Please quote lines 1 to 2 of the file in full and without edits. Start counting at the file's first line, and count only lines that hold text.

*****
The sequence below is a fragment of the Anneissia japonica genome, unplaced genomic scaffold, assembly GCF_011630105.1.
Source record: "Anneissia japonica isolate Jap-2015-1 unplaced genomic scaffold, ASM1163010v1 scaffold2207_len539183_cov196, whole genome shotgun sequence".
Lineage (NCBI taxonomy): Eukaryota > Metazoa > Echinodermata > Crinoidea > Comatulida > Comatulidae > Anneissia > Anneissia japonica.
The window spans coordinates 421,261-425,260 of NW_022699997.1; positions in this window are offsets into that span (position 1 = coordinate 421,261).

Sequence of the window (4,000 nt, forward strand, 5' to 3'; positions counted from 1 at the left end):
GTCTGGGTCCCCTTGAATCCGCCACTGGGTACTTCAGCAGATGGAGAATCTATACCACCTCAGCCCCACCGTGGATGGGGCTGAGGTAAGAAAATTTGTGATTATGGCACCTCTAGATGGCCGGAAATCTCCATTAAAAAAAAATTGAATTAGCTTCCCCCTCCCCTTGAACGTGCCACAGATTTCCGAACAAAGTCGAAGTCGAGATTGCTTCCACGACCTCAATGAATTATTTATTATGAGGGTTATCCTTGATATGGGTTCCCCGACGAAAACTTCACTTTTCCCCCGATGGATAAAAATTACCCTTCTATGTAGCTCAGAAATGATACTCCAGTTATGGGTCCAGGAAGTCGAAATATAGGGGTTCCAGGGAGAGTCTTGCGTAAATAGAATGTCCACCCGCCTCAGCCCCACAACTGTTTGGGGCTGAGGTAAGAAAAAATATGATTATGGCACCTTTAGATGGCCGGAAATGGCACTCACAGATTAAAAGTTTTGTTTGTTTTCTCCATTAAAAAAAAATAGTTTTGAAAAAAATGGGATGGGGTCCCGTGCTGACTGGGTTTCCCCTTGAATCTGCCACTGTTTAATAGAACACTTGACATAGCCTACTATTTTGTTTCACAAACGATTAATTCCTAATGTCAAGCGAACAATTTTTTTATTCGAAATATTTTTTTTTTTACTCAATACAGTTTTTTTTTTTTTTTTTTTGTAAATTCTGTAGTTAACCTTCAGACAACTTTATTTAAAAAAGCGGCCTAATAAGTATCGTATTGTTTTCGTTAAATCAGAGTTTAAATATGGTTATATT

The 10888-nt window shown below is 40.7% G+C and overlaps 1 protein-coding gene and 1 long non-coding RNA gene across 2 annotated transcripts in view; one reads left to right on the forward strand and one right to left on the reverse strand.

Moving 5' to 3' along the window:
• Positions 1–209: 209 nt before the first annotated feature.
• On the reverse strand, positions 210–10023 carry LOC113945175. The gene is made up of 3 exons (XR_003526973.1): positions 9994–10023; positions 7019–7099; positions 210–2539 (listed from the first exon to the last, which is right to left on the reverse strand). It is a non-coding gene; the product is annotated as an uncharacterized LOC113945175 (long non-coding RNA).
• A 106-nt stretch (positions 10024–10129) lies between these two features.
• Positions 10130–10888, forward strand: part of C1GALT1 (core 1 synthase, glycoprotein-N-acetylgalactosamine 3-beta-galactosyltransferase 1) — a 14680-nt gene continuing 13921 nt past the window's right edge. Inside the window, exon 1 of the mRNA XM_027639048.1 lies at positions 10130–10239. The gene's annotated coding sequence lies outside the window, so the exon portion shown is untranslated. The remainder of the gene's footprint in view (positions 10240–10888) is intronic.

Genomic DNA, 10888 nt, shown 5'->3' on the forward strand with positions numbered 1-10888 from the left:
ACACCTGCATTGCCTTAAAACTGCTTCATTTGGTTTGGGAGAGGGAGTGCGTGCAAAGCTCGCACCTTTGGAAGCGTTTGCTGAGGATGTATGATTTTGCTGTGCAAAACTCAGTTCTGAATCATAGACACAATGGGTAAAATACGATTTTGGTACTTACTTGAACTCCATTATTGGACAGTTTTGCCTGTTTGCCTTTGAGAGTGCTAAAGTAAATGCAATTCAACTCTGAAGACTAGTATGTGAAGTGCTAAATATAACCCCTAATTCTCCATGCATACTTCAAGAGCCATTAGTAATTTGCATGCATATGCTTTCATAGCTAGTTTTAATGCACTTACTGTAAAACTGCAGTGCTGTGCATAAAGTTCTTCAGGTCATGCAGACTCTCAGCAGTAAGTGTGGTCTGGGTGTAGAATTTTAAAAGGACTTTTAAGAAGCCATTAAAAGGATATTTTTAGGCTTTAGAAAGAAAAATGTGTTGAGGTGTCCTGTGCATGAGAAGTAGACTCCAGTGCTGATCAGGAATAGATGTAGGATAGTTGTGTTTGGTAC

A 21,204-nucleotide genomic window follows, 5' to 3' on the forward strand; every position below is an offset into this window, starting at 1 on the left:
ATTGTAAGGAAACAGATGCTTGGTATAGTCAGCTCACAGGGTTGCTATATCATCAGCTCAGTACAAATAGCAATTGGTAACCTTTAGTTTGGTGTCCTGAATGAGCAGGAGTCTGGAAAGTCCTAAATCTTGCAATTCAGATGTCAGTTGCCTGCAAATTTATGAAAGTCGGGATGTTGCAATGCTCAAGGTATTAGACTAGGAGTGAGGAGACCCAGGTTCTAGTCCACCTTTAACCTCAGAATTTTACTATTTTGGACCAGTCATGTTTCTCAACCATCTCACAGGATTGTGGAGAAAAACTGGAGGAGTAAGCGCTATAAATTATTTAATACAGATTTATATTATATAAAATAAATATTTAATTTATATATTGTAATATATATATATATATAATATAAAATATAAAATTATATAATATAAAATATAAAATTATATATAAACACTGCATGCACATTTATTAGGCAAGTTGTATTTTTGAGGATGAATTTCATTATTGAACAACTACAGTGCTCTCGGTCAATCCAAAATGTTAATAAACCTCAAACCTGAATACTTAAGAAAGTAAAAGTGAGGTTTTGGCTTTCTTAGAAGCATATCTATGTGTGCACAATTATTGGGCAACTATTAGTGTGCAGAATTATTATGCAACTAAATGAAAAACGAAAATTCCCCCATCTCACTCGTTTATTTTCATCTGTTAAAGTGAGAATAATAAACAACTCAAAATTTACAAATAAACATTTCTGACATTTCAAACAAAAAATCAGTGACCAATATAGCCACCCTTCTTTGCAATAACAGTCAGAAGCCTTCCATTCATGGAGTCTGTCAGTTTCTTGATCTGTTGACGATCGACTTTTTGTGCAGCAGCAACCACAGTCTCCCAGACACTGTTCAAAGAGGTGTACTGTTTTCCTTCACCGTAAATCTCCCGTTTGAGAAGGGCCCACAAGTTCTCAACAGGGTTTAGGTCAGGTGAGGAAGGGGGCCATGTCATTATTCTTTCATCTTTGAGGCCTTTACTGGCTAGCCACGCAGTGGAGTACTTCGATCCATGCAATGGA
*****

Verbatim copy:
The sequence below is a fragment of the Anneissia japonica genome, unplaced genomic scaffold, assembly GCF_011630105.1.
Source record: "Anneissia japonica isolate Jap-2015-1 unplaced genomic scaffold, ASM1163010v1 scaffold2207_len539183_cov196, whole genome shotgun sequence".